Oklahoma State University

General Information

General Information

  1. N has no odor,  is tasteless, and colorless.
  2. Nitrogen gas (N2) makes up 78.1% of the Earth's atmosphere
  3. Nitrogen is not a metal
  4. Nitrogen gas is inert.  Some soil bacteria can 'fix' nitrogen into a form that plants and animals can use to make amino acids and proteins.
  5. French chemist Antoine Laurent Lavoisier named nitrogen azote, meaning without life.
  6. Nitrogen was sometimes referred to as 'burnt' or 'dephlogisticated' air.
  7. Nitrogen compounds are found in foods, fertilizers, poisons, and explosives.
  8. Nitrogen is responsible for the orange-red, blue-green, blue-violet, and deep violet colors of the aurora.
  9. One way to prepare nitrogen gas is by liquefaction and fractional distillation from the atmosphere.
  10. Nitrogen has a valence of 3 or 5.
Atomic Number 7 (more)    Periodic Table

 

Atomic Mass

14.0067

 

 
Physical properties of Nitrogen
Boiling Point at 1atm
Freezing Point at 1atm
Density of the gas at 21.1° and 1atm
-195.8°
-209.9°
1.153 kg/m3
Uses of Nitrogen
Nitrogen finds use in diverse commercial applications, including:
» Chemical Processing ... to inert vessels and oxygen-sensitive chemicals, creating an oxygen-deficient environment that reduces safety hazards; to propel liquids through pipelines; and to manufacture ammonia.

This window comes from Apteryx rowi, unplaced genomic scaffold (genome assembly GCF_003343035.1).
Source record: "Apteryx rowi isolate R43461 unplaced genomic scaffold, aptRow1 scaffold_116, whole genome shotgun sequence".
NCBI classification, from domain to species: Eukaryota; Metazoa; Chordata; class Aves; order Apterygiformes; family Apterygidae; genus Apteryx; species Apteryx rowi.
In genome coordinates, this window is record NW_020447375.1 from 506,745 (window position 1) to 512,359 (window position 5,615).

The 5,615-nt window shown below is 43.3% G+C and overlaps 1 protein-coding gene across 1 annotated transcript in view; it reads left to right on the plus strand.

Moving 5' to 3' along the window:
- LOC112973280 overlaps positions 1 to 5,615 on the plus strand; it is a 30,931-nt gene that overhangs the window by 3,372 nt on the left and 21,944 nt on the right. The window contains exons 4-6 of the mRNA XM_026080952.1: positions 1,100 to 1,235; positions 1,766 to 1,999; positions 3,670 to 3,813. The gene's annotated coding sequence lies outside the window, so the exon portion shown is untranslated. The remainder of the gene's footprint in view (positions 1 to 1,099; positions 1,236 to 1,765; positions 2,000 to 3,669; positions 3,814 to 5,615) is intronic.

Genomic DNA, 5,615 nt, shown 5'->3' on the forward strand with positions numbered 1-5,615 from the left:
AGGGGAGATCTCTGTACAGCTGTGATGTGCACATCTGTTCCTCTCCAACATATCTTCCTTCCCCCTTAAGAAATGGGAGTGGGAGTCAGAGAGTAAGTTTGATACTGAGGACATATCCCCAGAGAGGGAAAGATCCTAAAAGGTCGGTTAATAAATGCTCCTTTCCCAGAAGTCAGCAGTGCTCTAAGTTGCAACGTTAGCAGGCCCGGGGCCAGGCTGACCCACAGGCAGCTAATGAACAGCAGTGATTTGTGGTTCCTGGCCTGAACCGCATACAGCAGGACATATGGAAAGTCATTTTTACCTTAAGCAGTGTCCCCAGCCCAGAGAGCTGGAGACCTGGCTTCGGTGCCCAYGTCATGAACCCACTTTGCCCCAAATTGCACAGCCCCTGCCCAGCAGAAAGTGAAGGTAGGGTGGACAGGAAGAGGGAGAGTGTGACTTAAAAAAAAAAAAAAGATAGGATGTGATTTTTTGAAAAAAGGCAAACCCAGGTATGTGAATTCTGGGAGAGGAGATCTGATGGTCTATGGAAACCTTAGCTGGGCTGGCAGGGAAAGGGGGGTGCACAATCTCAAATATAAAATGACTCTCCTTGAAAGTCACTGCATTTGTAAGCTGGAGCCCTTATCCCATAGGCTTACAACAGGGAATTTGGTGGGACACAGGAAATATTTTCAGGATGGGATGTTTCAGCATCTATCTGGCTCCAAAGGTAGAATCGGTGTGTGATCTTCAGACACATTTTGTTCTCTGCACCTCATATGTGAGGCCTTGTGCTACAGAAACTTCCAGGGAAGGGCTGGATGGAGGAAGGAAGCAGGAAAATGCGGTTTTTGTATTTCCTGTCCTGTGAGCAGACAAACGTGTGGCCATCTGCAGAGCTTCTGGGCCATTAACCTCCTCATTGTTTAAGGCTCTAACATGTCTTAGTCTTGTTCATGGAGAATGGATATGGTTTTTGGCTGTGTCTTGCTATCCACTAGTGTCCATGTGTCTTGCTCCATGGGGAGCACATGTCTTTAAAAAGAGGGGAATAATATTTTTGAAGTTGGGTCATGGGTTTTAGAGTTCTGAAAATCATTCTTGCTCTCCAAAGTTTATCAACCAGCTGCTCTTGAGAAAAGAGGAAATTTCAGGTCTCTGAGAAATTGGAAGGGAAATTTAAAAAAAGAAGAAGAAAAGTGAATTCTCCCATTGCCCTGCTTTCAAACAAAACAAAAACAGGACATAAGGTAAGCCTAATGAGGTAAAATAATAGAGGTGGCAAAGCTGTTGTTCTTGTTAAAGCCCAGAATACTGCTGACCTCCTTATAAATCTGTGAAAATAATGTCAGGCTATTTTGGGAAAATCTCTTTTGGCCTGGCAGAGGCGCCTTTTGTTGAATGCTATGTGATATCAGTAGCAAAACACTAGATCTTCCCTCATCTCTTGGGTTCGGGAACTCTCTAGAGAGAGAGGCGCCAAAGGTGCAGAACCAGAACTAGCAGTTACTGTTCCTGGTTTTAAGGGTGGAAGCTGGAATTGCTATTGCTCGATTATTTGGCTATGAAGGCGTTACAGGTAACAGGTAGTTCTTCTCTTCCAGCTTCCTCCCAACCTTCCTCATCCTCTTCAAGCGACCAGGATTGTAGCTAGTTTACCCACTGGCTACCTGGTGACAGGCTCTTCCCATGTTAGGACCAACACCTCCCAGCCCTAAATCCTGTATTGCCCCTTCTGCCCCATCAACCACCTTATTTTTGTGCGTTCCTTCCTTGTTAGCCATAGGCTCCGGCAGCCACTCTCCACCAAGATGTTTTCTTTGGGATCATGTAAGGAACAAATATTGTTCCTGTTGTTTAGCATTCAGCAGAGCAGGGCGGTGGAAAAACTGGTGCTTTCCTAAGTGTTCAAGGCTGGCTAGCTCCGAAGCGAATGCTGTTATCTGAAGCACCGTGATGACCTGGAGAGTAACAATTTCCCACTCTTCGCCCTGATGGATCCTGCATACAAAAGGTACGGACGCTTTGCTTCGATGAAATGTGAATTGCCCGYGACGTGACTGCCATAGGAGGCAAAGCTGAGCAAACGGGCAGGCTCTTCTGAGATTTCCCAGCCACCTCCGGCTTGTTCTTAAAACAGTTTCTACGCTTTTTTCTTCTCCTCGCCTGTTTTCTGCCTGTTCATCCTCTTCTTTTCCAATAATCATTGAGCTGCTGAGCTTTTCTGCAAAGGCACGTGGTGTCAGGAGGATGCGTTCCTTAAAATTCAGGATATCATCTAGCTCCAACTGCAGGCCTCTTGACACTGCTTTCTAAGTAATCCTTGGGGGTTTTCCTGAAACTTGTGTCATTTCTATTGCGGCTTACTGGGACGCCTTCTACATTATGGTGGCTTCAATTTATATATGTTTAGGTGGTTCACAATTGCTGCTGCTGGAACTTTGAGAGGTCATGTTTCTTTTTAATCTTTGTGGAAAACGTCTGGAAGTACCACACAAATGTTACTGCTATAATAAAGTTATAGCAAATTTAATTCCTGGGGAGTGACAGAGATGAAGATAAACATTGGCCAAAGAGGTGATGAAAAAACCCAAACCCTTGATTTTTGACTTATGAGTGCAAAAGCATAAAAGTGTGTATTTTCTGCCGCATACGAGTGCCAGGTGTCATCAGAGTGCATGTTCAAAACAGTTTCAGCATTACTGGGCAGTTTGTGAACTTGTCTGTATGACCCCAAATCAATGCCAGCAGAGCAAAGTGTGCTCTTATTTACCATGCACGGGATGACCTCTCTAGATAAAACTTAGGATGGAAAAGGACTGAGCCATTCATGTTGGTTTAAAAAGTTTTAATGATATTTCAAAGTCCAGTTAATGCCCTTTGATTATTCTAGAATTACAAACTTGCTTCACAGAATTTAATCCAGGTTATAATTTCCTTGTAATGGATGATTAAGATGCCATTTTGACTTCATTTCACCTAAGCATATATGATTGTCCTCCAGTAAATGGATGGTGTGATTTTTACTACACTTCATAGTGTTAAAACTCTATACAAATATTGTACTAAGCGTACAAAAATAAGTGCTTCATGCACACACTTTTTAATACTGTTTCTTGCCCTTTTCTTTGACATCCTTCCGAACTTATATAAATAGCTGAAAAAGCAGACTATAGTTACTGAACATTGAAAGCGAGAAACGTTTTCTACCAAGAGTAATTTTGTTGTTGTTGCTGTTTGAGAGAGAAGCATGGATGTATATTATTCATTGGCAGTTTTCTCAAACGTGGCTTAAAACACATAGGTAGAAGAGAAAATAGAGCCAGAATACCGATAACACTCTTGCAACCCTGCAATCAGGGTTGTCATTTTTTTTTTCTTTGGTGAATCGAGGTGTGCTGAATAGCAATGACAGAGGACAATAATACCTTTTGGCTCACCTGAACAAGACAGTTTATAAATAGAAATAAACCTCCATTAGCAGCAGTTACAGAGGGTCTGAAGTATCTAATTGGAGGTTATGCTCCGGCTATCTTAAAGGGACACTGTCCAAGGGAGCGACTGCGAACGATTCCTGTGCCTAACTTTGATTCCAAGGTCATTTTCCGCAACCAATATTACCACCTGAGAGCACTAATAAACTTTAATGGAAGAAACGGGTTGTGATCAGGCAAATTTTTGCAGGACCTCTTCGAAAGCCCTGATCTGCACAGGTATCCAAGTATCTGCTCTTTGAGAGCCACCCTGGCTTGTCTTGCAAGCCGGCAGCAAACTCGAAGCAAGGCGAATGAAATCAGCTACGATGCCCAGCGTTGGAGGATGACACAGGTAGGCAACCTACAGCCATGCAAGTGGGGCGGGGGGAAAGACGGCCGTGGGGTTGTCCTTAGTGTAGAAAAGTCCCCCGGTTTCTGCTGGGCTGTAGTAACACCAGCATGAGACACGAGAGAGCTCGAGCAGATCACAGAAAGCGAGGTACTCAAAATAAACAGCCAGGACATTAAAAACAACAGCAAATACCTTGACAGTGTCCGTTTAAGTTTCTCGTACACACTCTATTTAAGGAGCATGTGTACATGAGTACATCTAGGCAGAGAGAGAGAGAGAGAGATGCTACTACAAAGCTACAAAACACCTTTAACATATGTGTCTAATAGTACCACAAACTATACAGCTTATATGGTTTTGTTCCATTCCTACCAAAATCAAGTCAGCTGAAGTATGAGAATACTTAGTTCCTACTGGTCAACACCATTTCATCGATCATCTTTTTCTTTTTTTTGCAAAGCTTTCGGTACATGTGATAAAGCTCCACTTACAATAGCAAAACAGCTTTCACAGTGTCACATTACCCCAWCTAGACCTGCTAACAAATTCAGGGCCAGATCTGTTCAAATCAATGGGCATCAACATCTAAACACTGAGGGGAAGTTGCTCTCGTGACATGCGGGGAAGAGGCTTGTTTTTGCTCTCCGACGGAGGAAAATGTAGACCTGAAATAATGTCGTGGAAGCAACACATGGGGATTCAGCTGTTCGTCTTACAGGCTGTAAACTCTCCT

» Food ... to extend shelf-life in packaged foods by preventing spoilage from oxidation, mold growth, moisture migration and insect infestation; to rapidly freeze; and to refrigerate perishables during transport.
» Petroleum Recovery and Refining ... to improve recovery and maintain pressure in oil and gas reservoirs; to blanket storage tanks and product loading/unloading; to purge pipelines; and to strip volatile organic compounds (VOCs) from waste streams or to cool vent streams. Controlling VOC emissions helps refiners comply with U.S. Clean Air Act requirements.
» Metal Production and Fabrication ... to protect metals such as steel, copper and aluminum during annealing, carburizing and sintering operations in high temperature furnaces; to cool extrusion dies; and to shrink fit metal parts; utilized as a purge gas with stainless steel tube welding. Also used to support plasma cutting.
Electronics ... to prevent oxidation in the manufacture of semiconductors and printed circuits; and to enhance solvent recovery systems by eliminating the use of chlorofluorocarbons for cleanup.
Glass Manufacturing ... to cool furnace electrodes and prevent oxidation during manufacturing; and to lower air temperatures for optimum cooling rates.
Research and Health Services ... to freeze and preserve blood, tissue, semen and other biological specimens; to freeze and destroy diseased tissue in cryosurgery and dermatology; and to pre-cool or insulate Magnetic Resonance Imaging (MRI), conserving the more costly helium.
Construction ... to suppress the pour temperature of concrete mixtures, inhibiting the formation of cracks; and to stabilize the ground as in the restoration of the Leaning Tower of Pisa.

 

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